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Tabula Rasa

The Scarlet Rider

by Lucy Sussex, Ticonderoga Publications 2016 (1996)

A Review by Kyla Lee Ward

The Scarlet Rider, by by Lucy Sussex

A writer is writing. She is selecting the right words to tell her story. This is a tricky and even dangerous business, for vengeance does not mean justice, negligence does not mean murder, and not even the title "orphan" is transparent. In short, words have consequences, and, if Mel can prove that the author of The Scarlet Rider was a woman, then that will have consequences too.

A recent arts graduate, Mel is so desperate for a job she agrees to a seemingly impossible task: identify the author of an anonymous novel serialised in an Australian newspaper during the 1860s. But, drawing on a memory of her childhood, she makes an almost immediate breakthrough. In her young life, Mel has already seen more than her share of tragedy, so maybe that's why the story affects her so personally. But as the coincidences begin to add up, she is forced to consider an alternative explanation.

"I felt like a huntress early in my search, but Geraldo reversed the chase, in the Fox and Hounds, making me prey, the creature hunted. He lost me, but there's someone else in pursuit, who's put an a in "hunted", making me feel haunted..."

In Melbourne, as conjured by Lucy Sussex, a busy traffic intersection can be transmuted into the gold and glass of an antique mirror. Antique mirrors,meanwhile, pack a wicked punch. Libraries and archives are repositories of the most interesting people imaginable, any of whom might well be a medium. In such a milieu, it is no great step to accept presences lurking behind one and influencing one's actions. Yet, are they benign, merely wanting the truth to out, or inimical to the living?

Exquisitely written and as carefully constructed as a Victorian acroustic, The Scarlet Rider is a rare find indeed. Taking on Australian history--a notoriously duplicitous beast--and making it relevant to an Australian present is something few genre writers would dare and fewer still succeed in. The Scarlet Rider dramatises the process of research, with verbal fencing matches, last-minute dashes across the city to make connections or retrieve a precious manuscript, and of course, the friction between Mel's growing obsession (and her growing confidence and self-respect) and her friends from university, with whom she shares a squalid apartment.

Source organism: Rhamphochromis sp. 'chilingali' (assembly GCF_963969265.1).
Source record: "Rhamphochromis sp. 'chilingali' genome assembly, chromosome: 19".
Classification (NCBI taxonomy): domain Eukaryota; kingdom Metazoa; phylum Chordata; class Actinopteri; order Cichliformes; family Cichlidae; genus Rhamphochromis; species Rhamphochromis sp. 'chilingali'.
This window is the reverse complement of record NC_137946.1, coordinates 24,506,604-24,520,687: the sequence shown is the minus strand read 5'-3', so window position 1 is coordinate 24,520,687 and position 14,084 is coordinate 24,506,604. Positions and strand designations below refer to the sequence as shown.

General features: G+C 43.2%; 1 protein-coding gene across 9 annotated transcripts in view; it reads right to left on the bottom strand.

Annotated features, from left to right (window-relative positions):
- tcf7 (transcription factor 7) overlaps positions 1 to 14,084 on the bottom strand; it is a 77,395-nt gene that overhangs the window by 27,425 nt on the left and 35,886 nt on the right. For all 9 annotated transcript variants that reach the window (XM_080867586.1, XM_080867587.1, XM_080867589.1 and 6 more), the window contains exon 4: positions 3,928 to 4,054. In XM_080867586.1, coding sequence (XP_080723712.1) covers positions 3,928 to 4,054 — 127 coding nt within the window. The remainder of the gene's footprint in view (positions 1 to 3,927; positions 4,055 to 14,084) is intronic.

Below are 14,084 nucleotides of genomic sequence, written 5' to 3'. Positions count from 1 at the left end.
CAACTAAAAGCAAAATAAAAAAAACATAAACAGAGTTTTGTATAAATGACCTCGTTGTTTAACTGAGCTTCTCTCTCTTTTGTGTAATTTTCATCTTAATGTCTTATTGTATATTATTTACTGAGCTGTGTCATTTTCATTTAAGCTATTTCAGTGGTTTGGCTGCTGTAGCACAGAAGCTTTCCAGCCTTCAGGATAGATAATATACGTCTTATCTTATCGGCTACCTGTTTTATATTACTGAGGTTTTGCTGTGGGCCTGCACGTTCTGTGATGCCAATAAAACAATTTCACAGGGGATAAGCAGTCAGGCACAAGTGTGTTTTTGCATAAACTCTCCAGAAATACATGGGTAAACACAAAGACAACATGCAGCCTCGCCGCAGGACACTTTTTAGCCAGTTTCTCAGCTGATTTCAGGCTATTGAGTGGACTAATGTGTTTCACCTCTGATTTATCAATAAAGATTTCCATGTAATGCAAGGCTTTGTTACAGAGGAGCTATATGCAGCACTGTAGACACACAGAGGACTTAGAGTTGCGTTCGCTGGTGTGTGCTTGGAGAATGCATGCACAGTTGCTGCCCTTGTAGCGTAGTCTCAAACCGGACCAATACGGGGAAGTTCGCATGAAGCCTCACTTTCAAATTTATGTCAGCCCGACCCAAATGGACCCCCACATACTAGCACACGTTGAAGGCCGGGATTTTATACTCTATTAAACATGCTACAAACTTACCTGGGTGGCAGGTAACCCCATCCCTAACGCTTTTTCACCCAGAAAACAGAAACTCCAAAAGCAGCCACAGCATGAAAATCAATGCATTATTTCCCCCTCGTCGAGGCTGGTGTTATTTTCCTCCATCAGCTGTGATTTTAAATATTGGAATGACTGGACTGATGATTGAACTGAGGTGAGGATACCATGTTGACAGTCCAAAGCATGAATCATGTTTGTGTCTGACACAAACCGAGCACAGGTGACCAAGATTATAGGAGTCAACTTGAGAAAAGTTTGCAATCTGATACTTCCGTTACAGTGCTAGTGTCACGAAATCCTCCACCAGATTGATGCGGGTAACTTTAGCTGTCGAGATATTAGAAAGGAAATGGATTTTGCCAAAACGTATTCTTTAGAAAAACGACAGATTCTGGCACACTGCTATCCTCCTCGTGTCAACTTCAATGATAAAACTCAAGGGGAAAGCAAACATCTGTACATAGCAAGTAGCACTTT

"They kissed, and Mel smelt old wood pulp in the fluffy hair, which was almost the same shade as May's skin, both being a sallow, jaundiced colour suggestive of decaying paper. Mayzee was an invalid, but Mel was still half-inclined to ascribe her colouring to the paperbacks she loved."

Sheer grotesquerie. But even here, we must be careful of words. "I never knew 'research' was a synonym for 'hanky-panky'."

Sussex is known for her historical and literary non-fiction, editing and reviews, as well as fiction. Her only adult novel to date (though she has written severally for young adults), The Scarlet Rider won the Ditmar Award upon its first release and, to my mind, is as perceptive and relevant today. Contrary to popular belief, not all research can be conducted on the net and I cannot believe the prospect for arts graduates has improved. Above all, the search for origins has grown no easier and requires no less courage.

To further explore Sussex's ouvere, I would recommend her collections of shorter fiction, with an eye to such gems as "La Sentinelle" (another Ditmar and Aurealis winner, showcasing her ability to enchant the present with history) and the chilling "The Revenant", (which makes one think that perhaps Mel got off easy in her encounters with the dead). But The Scarlet Rider is the point not only to begin or expand your appreciation of this author, but of an overlooked fragment of time.


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